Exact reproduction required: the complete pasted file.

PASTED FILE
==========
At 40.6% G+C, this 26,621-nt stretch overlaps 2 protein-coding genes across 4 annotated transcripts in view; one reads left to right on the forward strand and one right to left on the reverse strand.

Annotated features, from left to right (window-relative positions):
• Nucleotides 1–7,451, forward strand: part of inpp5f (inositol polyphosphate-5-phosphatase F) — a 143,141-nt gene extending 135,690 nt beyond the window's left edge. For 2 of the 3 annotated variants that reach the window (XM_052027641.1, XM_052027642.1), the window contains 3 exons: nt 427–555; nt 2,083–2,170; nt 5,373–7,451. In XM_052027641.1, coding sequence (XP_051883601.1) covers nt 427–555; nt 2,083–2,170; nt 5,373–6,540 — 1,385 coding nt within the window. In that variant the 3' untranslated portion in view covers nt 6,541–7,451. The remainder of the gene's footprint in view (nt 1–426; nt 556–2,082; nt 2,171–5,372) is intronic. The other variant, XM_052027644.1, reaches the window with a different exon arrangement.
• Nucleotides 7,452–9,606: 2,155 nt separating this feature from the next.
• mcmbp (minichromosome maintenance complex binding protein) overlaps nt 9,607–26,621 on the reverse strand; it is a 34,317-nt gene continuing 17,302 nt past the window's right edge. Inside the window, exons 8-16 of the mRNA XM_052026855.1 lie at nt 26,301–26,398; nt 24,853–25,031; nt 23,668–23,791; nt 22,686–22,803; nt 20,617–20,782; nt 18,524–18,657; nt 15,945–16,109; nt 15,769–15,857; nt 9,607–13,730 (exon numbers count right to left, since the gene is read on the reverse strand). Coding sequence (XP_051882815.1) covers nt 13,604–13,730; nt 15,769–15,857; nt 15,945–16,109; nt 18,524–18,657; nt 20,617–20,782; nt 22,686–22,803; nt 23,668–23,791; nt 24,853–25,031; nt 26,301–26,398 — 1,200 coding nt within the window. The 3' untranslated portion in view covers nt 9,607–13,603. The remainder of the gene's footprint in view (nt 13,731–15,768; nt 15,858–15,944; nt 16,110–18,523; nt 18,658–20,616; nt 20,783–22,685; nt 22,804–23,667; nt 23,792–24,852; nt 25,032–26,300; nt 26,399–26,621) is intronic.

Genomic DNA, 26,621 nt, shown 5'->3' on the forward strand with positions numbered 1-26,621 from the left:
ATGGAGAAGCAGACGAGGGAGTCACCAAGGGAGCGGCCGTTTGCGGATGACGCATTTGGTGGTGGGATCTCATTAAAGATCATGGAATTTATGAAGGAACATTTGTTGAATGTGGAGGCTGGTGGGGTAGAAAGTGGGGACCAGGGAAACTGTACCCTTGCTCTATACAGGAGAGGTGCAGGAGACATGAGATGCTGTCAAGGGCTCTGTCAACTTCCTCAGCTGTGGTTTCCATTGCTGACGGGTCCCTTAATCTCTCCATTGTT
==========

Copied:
At 40.6% G+C, this 26,621-nt stretch overlaps 2 protein-coding genes across 4 annotated transcripts in view; one reads left to right on the forward strand and one right to left on the reverse strand.

Annotated features, from left to right (window-relative positions):
• Nucleotides 1–7,451, forward strand: part of inpp5f (inositol polyphosphate-5-phosphatase F) — a 143,141-nt gene extending 135,690 nt beyond the window's left edge. For 2 of the 3 annotated variants that reach the window (XM_052027641.1, XM_052027642.1), the window contains 3 exons: nt 427–555; nt 2,083–2,170; nt 5,373–7,451. In XM_052027641.1, coding sequence (XP_051883601.1) covers nt 427–555; nt 2,083–2,170; nt 5,373–6,540 — 1,385 coding nt within the window. In that variant the 3' untranslated portion in view covers nt 6,541–7,451. The remainder of the gene's footprint in view (nt 1–426; nt 556–2,082; nt 2,171–5,372) is intronic. The other variant, XM_052027644.1, reaches the window with a different exon arrangement.
• Nucleotides 7,452–9,606: 2,155 nt separating this feature from the next.
• mcmbp (minichromosome maintenance complex binding protein) overlaps nt 9,607–26,621 on the reverse strand; it is a 34,317-nt gene continuing 17,302 nt past the window's right edge. Inside the window, exons 8-16 of the mRNA XM_052026855.1 lie at nt 26,301–26,398; nt 24,853–25,031; nt 23,668–23,791; nt 22,686–22,803; nt 20,617–20,782; nt 18,524–18,657; nt 15,945–16,109; nt 15,769–15,857; nt 9,607–13,730 (exon numbers count right to left, since the gene is read on the reverse strand). Coding sequence (XP_051882815.1) covers nt 13,604–13,730; nt 15,769–15,857; nt 15,945–16,109; nt 18,524–18,657; nt 20,617–20,782; nt 22,686–22,803; nt 23,668–23,791; nt 24,853–25,031; nt 26,301–26,398 — 1,200 coding nt within the window. The 3' untranslated portion in view covers nt 9,607–13,603. The remainder of the gene's footprint in view (nt 13,731–15,768; nt 15,858–15,944; nt 16,110–18,523; nt 18,658–20,616; nt 20,783–22,685; nt 22,804–23,667; nt 23,792–24,852; nt 25,032–26,300; nt 26,399–26,621) is intronic.

Genomic DNA, 26,621 nt, shown 5'->3' on the forward strand with positions numbered 1-26,621 from the left:
ATGGAGAAGCAGACGAGGGAGTCACCAAGGGAGCGGCCGTTTGCGGATGACGCATTTGGTGGTGGGATCTCATTAAAGATCATGGAATTTATGAAGGAACATTTGTTGAATGTGGAGGCTGGTGGGGTAGAAAGTGGGGACCAGGGAAACTGTACCCTTGCTCTATACAGGAGAGGTGCAGGAGACATGAGATGCTGTCAAGGGCTCTGTCAACTTCCTCAGCTGTGGTTTCCATTGCTGACGGGTCCCTTAATCTCTCCATTGTT